New York: Researchers at Virginia Commonwealth University have established a link between gum disease and high levels of a particularly bad form of low-density lipoprotein (LDL).
In the new study, researchers focused on 12 subjects with generalized aggressive periodontitis and 12 healthy controls. Researchers found that patients with generalized aggressive periodontitis, a condition associated with chronically infected and inflamed gums, generally had elevated plasma levels of a subclass of the low-density lipoprotein (LDL) called small-dense LDL. Past studies have linked small-dense LDL with a three to six fold increased risk of heart disease or stroke.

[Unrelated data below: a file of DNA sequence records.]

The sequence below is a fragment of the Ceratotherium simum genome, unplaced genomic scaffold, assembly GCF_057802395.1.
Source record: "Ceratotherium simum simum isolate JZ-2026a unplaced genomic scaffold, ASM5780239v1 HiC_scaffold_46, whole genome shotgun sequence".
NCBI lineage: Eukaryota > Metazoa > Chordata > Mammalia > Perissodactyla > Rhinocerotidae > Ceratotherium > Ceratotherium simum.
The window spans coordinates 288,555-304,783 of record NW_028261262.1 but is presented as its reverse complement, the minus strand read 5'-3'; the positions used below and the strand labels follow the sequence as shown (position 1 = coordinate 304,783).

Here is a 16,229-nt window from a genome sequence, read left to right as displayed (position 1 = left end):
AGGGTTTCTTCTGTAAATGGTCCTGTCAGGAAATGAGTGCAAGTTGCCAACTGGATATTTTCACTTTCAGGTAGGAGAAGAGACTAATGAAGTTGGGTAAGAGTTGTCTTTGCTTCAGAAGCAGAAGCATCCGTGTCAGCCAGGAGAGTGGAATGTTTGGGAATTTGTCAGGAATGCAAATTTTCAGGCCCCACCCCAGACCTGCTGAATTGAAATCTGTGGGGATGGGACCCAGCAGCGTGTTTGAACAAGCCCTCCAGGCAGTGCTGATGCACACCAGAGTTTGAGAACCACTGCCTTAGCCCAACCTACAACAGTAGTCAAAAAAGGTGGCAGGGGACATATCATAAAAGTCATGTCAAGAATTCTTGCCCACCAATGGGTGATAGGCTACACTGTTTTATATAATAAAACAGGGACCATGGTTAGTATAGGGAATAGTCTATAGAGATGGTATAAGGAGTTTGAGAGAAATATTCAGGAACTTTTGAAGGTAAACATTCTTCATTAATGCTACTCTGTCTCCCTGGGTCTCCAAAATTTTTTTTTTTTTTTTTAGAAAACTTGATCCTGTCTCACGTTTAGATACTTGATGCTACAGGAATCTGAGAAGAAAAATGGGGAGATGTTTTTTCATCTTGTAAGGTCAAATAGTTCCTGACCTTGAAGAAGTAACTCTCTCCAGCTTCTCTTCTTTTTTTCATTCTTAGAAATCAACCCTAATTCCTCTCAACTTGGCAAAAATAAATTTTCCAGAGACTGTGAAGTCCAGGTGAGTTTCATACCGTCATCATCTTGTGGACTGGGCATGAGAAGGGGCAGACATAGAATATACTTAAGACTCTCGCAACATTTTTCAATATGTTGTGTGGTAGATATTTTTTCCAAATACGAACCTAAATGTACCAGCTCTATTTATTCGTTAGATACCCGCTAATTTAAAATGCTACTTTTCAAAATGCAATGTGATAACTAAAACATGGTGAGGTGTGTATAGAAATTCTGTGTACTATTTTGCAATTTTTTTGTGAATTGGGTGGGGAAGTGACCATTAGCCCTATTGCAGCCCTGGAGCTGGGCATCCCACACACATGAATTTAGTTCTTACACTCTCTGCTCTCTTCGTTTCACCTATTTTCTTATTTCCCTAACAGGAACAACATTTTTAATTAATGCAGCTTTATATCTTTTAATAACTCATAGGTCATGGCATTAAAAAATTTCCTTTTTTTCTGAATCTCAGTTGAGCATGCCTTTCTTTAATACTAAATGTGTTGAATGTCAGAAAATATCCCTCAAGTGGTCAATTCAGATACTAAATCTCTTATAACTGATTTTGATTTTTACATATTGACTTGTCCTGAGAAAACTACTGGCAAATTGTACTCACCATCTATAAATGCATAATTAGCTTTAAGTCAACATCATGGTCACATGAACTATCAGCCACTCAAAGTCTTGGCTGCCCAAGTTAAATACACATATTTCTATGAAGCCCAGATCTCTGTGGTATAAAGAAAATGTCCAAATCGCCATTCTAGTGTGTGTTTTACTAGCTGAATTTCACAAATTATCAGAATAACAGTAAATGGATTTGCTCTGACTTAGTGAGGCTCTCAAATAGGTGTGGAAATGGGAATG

The study found that one reason the periodontitis subjects may have had an increased level of small-dense LDL is because they had a decreased level of activity of an enzyme known as platelet activating factor acetylhydrolase (PAF-AH). PAF-AH is able to break down some of the inflammatory, atherogenic components of LDL. The observed decrease of LDL-associated PAF-AH activity in patients with severe periodontitis may increase the cardiovascular risk of these patients and be partially responsible for the increased plaque build up in the arteries of periodontitis patients.
Currently, the researchers are conducting a larger study with a greater number of patients who have different degrees of periodontitis.